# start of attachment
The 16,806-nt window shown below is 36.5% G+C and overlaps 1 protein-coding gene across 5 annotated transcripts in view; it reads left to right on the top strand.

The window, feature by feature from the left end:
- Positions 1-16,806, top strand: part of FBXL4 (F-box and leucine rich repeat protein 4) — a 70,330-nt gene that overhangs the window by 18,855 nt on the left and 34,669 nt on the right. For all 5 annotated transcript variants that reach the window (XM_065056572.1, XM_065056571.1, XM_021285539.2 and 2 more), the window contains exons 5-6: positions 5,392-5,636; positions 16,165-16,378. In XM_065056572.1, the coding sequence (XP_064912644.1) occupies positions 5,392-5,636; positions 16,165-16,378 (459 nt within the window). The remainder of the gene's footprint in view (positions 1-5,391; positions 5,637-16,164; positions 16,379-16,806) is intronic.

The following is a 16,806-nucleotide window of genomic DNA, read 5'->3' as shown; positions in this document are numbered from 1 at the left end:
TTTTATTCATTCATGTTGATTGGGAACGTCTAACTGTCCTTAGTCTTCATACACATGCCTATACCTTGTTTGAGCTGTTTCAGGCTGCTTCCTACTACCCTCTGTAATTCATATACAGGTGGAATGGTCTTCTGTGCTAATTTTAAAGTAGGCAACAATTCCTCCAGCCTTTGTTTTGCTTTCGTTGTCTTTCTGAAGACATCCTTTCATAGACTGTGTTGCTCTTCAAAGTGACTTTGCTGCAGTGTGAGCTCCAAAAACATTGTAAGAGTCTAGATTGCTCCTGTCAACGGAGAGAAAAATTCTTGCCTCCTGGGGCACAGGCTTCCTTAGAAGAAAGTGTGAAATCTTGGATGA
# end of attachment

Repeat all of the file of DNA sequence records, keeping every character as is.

The 16,806-nt window shown below is 36.5% G+C and overlaps 1 protein-coding gene across 5 annotated transcripts in view; it reads left to right on the top strand.

The window, feature by feature from the left end:
- Positions 1-16,806, top strand: part of FBXL4 (F-box and leucine rich repeat protein 4) — a 70,330-nt gene that overhangs the window by 18,855 nt on the left and 34,669 nt on the right. For all 5 annotated transcript variants that reach the window (XM_065056572.1, XM_065056571.1, XM_021285539.2 and 2 more), the window contains exons 5-6: positions 5,392-5,636; positions 16,165-16,378. In XM_065056572.1, the coding sequence (XP_064912644.1) occupies positions 5,392-5,636; positions 16,165-16,378 (459 nt within the window). The remainder of the gene's footprint in view (positions 1-5,391; positions 5,637-16,164; positions 16,379-16,806) is intronic.

The following is a 16,806-nucleotide window of genomic DNA, read 5'->3' as shown; positions in this document are numbered from 1 at the left end:
TTTTATTCATTCATGTTGATTGGGAACGTCTAACTGTCCTTAGTCTTCATACACATGCCTATACCTTGTTTGAGCTGTTTCAGGCTGCTTCCTACTACCCTCTGTAATTCATATACAGGTGGAATGGTCTTCTGTGCTAATTTTAAAGTAGGCAACAATTCCTCCAGCCTTTGTTTTGCTTTCGTTGTCTTTCTGAAGACATCCTTTCATAGACTGTGTTGCTCTTCAAAGTGACTTTGCTGCAGTGTGAGCTCCAAAAACATTGTAAGAGTCTAGATTGCTCCTGTCAACGGAGAGAAAAATTCTTGCCTCCTGGGGCACAGGCTTCCTTAGAAGAAAGTGTGAAATCTTGGATGA